Consider Your Budget

You don’t want your home office to break the bank. Make sure you’re considering your budget while planning your office. Start by taking a look at your finances and figuring out how much money you have to spend. Set a firm price ceiling and commit to spending less than that to make sure your bottom line doesn’t get out of hand.

There are plenty of ways to save money and stick to your budget while furnishing your small space. Look into secondhand shops or listings on local boards to find good pieces that don’t cost a ton. You can find great deals this way, especially on older items that have a lot of character. You can also look into furniture intended for dorms. These are made for small spaces, and since they’re targeted toward college students, they’re usually pretty affordable. And remember, you may be able to claim furnishing expenses on your taxes if you meet certain requirements.

You’ll be amazed to see how much more productive you can be once you have a dedicated workspace. Home may be the place where you pull off your very best work.

Photo Credit: Reshot

2 Hotspots For Vintage Design Lovers In Amsterdam

On a recent visit to Amsterdam, My wife and I sought out what the beautiful city has to offer vintage and industrial design lovers. We found two gems across the street from each other in the Amsterdam-Noord area that I can recommend strongly – Neef Louis Design & Van Dijik en Ko. They are a bit outside of the city centre, but the area is worth the travel. Taking the ferry from central station to either NDSM or Buiksloterweg, it is a nice bike ride through a more industrial and gritty side of Amsterdam most tourists will never see.

Van Dijk en Ko is one of those stores which you might not want to enter due to its cluttered appearance, but hidden behind that facade is a bombastic collection of treasures. This place is perfect if you love vintage, but don’t have the patience to search for hours on end in thrift stores. It is full of Hungarian cupboards, benches, tables, barrels, stools and chests of drawers, buckets, Romanian buffets, earthenware, crates and shutters, troughs, jars, crates, chairs, crockery, work benches and dressing furniture, carts and counter tops, Danish Design, Belgian office furniture, Dutch books and a large amount of unexpected objects such as a horse on wheels, a life-size Pieta and a large assortment of linen, glassware and lampshades! They also have garden furniture and old doors.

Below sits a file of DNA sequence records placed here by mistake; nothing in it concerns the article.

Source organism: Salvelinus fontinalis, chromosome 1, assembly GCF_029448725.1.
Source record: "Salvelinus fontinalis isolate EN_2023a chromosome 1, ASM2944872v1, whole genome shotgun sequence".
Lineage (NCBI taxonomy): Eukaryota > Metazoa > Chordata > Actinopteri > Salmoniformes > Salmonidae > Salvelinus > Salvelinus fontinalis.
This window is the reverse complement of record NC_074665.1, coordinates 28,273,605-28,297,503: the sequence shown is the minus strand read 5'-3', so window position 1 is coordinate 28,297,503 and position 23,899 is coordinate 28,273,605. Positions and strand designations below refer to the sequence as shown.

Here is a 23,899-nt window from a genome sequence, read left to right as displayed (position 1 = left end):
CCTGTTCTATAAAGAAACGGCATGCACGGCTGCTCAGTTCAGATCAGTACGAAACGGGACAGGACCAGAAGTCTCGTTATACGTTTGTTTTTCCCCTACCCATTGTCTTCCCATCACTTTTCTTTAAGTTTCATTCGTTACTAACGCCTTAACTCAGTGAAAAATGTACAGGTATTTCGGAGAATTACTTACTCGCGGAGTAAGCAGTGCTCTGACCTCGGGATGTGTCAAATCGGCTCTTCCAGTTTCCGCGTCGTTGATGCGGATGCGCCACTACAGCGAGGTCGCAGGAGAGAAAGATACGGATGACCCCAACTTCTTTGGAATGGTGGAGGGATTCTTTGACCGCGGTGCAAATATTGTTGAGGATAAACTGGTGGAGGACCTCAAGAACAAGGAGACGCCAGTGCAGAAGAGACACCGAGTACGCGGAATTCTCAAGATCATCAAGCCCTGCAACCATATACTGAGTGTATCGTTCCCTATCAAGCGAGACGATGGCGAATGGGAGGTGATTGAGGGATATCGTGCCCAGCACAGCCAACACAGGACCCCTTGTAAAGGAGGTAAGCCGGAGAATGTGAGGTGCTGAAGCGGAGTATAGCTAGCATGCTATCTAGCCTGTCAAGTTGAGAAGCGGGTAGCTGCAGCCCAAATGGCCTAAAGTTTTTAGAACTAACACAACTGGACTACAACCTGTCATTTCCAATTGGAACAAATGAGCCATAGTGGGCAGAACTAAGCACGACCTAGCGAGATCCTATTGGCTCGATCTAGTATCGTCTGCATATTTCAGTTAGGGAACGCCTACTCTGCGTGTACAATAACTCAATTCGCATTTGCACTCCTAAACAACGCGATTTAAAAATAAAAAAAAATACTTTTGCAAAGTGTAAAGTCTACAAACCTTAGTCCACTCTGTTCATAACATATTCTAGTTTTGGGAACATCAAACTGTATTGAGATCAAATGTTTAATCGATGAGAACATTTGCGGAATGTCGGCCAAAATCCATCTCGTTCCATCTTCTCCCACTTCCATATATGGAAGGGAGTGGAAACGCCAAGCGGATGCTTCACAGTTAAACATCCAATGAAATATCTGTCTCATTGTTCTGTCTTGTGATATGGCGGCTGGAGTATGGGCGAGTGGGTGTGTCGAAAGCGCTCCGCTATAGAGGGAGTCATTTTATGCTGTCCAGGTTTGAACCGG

Across the street is Neef Louis Design. A huge warehouse full of vintage, designer and industrial furniture, this is a treasure trove of antique luggage, mid-century bookcases, retro radios, neon signs and much, much more. They have all sorts of objects from the last century, recovered from various industries, laboratories, shops; from grocery scales to industrial-style lockers and operation room lamps, not to mention vintage telephones and lamps. 

Neef Louis Design (NLD) has been in business since 1999 and is the life’s work of Louis Vlaarkamp. He started in a garage at the Haarlemmerplein, afterwards in a loft in the Houthavens (Amsterdam West), before moving the warehouse in Amsterdam North. The shop is a collection of unique, used goods: vintage, design or industrials, a journey through time, a return to your youth, or a touch of the future. An assortment of industrial lamps or tables combined with design classics or mid-century design. Imported from Poland, Czech, Ukraine or Denmark etc. An adventure, an inspiration for stylists, set decorators, art directors or private persons. You name it, and there is a pretty good chance you’ll find it here.